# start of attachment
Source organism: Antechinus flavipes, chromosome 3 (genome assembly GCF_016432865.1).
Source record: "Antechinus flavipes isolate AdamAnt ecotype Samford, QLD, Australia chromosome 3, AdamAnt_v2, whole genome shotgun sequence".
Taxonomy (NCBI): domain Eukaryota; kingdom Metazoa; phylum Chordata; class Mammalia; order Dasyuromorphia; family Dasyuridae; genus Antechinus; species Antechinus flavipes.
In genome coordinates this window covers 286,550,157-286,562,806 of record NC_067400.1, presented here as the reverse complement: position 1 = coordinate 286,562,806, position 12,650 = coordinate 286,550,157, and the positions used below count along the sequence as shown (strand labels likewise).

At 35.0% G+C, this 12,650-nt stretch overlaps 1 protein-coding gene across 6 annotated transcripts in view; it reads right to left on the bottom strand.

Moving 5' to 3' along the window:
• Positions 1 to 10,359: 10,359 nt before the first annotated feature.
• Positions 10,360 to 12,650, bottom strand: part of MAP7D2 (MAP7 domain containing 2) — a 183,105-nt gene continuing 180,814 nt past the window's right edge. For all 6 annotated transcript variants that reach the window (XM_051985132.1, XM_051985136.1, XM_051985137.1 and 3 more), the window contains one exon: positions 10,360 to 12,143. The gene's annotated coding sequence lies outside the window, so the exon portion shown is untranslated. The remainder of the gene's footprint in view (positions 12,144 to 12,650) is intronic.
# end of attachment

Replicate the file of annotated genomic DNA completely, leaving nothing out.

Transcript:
Source organism: Antechinus flavipes, chromosome 3 (genome assembly GCF_016432865.1).
Source record: "Antechinus flavipes isolate AdamAnt ecotype Samford, QLD, Australia chromosome 3, AdamAnt_v2, whole genome shotgun sequence".
Taxonomy (NCBI): domain Eukaryota; kingdom Metazoa; phylum Chordata; class Mammalia; order Dasyuromorphia; family Dasyuridae; genus Antechinus; species Antechinus flavipes.
In genome coordinates this window covers 286,550,157-286,562,806 of record NC_067400.1, presented here as the reverse complement: position 1 = coordinate 286,562,806, position 12,650 = coordinate 286,550,157, and the positions used below count along the sequence as shown (strand labels likewise).

At 35.0% G+C, this 12,650-nt stretch overlaps 1 protein-coding gene across 6 annotated transcripts in view; it reads right to left on the bottom strand.

Moving 5' to 3' along the window:
• Positions 1 to 10,359: 10,359 nt before the first annotated feature.
• Positions 10,360 to 12,650, bottom strand: part of MAP7D2 (MAP7 domain containing 2) — a 183,105-nt gene continuing 180,814 nt past the window's right edge. For all 6 annotated transcript variants that reach the window (XM_051985132.1, XM_051985136.1, XM_051985137.1 and 3 more), the window contains one exon: positions 10,360 to 12,143. The gene's annotated coding sequence lies outside the window, so the exon portion shown is untranslated. The remainder of the gene's footprint in view (positions 12,144 to 12,650) is intronic.